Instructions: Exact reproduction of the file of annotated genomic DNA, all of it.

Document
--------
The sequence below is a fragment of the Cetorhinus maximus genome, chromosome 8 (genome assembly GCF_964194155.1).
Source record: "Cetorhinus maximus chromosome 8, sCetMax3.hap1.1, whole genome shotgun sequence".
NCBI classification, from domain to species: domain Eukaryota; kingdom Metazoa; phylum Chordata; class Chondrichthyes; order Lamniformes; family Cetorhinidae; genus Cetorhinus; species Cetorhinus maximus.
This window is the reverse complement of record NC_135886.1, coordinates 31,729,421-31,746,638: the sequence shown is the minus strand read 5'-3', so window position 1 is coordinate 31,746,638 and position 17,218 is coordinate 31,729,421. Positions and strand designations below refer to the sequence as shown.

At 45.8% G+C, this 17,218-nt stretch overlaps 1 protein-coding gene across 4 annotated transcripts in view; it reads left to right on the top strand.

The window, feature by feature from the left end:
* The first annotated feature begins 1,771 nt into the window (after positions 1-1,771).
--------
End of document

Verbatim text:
The sequence below is a fragment of the Cetorhinus maximus genome, chromosome 8 (genome assembly GCF_964194155.1).
Source record: "Cetorhinus maximus chromosome 8, sCetMax3.hap1.1, whole genome shotgun sequence".
NCBI classification, from domain to species: domain Eukaryota; kingdom Metazoa; phylum Chordata; class Chondrichthyes; order Lamniformes; family Cetorhinidae; genus Cetorhinus; species Cetorhinus maximus.
This window is the reverse complement of record NC_135886.1, coordinates 31,729,421-31,746,638: the sequence shown is the minus strand read 5'-3', so window position 1 is coordinate 31,746,638 and position 17,218 is coordinate 31,729,421. Positions and strand designations below refer to the sequence as shown.

At 45.8% G+C, this 17,218-nt stretch overlaps 1 protein-coding gene across 4 annotated transcripts in view; it reads left to right on the top strand.

The window, feature by feature from the left end:
* The first annotated feature begins 1,771 nt into the window (after positions 1-1,771).